Raising the Roof Over Debt Limit

The airwaves are going to be flooded with talk of Congress’ debate over raising the US debt limit. Most of those making noise will be justifying their support of raising the ceiling because, let’s face it, if a few players on Wall Street can be considered  “too big to fail”, there is no chance that the government that has aided in keeping them from wearing a scarlet letter “I” will be allowed to be branded guilty of the same crime of “Insolvency”.

The problem Republicans have is that many of the freshmen are riding in on a wave of backlash against the bailouts, TARP and outrage from those who have been “Taxed Enough Already”. They must confront the fact that if they hold true to the mandate that brought them the job, they would vote against raising the ceiling and thus be saddled with the burden of the economic fallout this brings as the dollar would all but surely collapse.

Democrats are faced with the dilemma of having to face the fact that the backlash has eroded their control of the House and the collectivist solution of bailing out anyone with their hand out has them painted squarely into the same corner as Bernanke and the Fed as the real culprits in this economic debacle. Now they are forced to move toward the center in an attempt to slow down the inevitable demolition of the dollar while spinning their actions to appear not as financial conservatism, but sound monetary strategy that they “knew all along” would be necessary.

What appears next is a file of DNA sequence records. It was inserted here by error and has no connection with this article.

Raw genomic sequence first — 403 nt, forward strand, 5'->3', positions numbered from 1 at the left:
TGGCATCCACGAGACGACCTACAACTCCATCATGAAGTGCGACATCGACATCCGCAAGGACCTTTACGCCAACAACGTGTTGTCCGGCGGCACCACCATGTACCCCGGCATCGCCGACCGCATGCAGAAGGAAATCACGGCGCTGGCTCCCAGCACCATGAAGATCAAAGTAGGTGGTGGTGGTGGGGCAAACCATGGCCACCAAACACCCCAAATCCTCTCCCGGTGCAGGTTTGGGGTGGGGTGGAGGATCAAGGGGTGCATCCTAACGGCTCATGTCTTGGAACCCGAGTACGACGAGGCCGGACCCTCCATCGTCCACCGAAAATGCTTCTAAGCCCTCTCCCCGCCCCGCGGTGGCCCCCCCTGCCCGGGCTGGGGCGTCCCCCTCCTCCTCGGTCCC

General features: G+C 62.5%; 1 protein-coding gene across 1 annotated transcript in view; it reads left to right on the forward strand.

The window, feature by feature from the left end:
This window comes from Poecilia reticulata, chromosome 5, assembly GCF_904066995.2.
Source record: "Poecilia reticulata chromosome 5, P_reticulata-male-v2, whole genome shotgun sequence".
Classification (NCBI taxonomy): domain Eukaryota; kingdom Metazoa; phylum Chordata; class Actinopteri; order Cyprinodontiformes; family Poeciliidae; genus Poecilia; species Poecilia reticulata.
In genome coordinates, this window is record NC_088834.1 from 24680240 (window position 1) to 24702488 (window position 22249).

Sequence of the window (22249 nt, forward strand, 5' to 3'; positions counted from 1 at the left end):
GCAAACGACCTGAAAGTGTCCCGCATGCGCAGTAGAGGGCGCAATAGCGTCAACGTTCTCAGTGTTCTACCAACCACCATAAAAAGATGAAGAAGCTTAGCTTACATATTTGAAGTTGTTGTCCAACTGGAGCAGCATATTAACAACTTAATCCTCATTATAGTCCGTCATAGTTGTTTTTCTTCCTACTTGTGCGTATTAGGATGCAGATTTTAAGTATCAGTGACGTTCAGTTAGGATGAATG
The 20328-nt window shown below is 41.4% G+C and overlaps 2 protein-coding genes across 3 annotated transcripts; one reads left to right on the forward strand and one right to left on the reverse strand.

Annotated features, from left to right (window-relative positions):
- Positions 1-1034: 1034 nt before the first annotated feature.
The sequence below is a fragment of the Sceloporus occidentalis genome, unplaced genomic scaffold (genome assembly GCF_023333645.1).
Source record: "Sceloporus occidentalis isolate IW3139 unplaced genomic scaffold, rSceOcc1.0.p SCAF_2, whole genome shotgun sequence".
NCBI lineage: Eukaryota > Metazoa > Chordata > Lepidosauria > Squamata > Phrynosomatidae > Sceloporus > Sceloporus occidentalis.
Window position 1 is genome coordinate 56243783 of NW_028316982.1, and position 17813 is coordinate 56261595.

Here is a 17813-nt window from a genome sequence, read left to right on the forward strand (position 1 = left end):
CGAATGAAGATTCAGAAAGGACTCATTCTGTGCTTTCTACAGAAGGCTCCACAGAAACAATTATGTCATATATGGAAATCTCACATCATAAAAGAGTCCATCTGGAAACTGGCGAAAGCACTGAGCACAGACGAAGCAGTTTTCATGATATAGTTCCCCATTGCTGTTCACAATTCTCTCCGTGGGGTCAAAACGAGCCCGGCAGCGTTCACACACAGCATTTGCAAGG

The situation does offer an opportunity to the Republicans to effectively revolutionize US economic policy IF they can take a page from the collectivists’ playbook and not let this crisis go waste. With the vote to raise the debt ceiling being critical to stave off an almost certain demise of the dollar, the Republicans may ransom their votes to force approval of a balanced budget amendment.

While the proposal of balancing the budget around the calendar year rather than the business cycle seems folly to some economists, it is motion toward enacting monitoring policy to prevent future catastrophic deficits. Such moves have carried favor in the House and the Senate at various times in the recent past. Senators Lindsay Graham and Jim DeMint of South Carolina last proposed such an amendment to the Constitution in 2007 and reintroduced it last year.

What does all of this mean to those who are not waiting for permission to survive?

  1. If Congress fails to delay raising the ceiling on the national debt limit, the ramifications on the value of the US dollar are ostensibly catastrophic. Commodity prices for items such as silver, gold, copper and the like would climb considerably.
  2. If the debt ceiling is raised, the trade off is a delay in the dollar’s collapse allowing more time for those with foresight to prepare and engage in alternative forms of wealth security.

Regardless of the outcome of the vote, 2011 has begun with the American Open Currency Standard engaged in a number of new initiatives including state and local legislative actions, new currency evolution, expanded marketplace development and production capacity and efficiency. All of these efforts are focused on bringing potential solutions in the form of complimentary currencies and services to market as quickly as possible. The last year saw a considerable increase in the number of groups and communities that introduced private complimentary currencies and an increase in the number of people who reportedly engaged in private trades.

Stay tuned for more solutions…